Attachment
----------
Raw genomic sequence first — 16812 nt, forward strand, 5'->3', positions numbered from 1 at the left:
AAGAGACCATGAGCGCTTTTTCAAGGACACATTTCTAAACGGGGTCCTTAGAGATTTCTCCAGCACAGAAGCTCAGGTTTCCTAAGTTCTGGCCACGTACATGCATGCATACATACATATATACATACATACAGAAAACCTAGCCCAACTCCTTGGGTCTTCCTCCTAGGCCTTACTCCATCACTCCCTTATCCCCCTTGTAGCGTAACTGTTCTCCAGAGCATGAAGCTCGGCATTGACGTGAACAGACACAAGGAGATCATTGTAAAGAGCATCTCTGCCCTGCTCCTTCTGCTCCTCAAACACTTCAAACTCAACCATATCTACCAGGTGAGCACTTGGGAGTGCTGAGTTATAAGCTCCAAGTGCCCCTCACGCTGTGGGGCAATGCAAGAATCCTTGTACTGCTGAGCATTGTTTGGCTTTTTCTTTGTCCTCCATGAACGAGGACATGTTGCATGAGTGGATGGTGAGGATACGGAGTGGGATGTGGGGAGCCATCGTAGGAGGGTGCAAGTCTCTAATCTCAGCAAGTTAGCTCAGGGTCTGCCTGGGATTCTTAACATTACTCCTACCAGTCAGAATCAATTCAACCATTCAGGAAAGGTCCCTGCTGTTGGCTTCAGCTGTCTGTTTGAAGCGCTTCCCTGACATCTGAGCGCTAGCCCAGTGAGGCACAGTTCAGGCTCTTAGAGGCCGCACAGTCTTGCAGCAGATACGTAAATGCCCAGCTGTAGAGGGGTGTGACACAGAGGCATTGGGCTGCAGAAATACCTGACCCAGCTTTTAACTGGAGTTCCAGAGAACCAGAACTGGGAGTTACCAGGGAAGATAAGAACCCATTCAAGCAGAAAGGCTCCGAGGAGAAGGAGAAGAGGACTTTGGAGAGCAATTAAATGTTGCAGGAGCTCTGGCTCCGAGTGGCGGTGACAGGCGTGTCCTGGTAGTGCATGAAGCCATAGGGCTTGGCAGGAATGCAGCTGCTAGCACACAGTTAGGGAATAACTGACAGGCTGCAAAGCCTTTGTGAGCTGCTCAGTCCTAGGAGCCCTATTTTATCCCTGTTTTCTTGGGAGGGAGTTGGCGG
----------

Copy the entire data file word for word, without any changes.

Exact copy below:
Raw genomic sequence first — 16812 nt, forward strand, 5'->3', positions numbered from 1 at the left:
AAGAGACCATGAGCGCTTTTTCAAGGACACATTTCTAAACGGGGTCCTTAGAGATTTCTCCAGCACAGAAGCTCAGGTTTCCTAAGTTCTGGCCACGTACATGCATGCATACATACATATATACATACATACAGAAAACCTAGCCCAACTCCTTGGGTCTTCCTCCTAGGCCTTACTCCATCACTCCCTTATCCCCCTTGTAGCGTAACTGTTCTCCAGAGCATGAAGCTCGGCATTGACGTGAACAGACACAAGGAGATCATTGTAAAGAGCATCTCTGCCCTGCTCCTTCTGCTCCTCAAACACTTCAAACTCAACCATATCTACCAGGTGAGCACTTGGGAGTGCTGAGTTATAAGCTCCAAGTGCCCCTCACGCTGTGGGGCAATGCAAGAATCCTTGTACTGCTGAGCATTGTTTGGCTTTTTCTTTGTCCTCCATGAACGAGGACATGTTGCATGAGTGGATGGTGAGGATACGGAGTGGGATGTGGGGAGCCATCGTAGGAGGGTGCAAGTCTCTAATCTCAGCAAGTTAGCTCAGGGTCTGCCTGGGATTCTTAACATTACTCCTACCAGTCAGAATCAATTCAACCATTCAGGAAAGGTCCCTGCTGTTGGCTTCAGCTGTCTGTTTGAAGCGCTTCCCTGACATCTGAGCGCTAGCCCAGTGAGGCACAGTTCAGGCTCTTAGAGGCCGCACAGTCTTGCAGCAGATACGTAAATGCCCAGCTGTAGAGGGGTGTGACACAGAGGCATTGGGCTGCAGAAATACCTGACCCAGCTTTTAACTGGAGTTCCAGAGAACCAGAACTGGGAGTTACCAGGGAAGATAAGAACCCATTCAAGCAGAAAGGCTCCGAGGAGAAGGAGAAGAGGACTTTGGAGAGCAATTAAATGTTGCAGGAGCTCTGGCTCCGAGTGGCGGTGACAGGCGTGTCCTGGTAGTGCATGAAGCCATAGGGCTTGGCAGGAATGCAGCTGCTAGCACACAGTTAGGGAATAACTGACAGGCTGCAAAGCCTTTGTGAGCTGCTCAGTCCTAGGAGCCCTATTTTATCCCTGTTTTCTTGGGAGGGAGTTGGCGG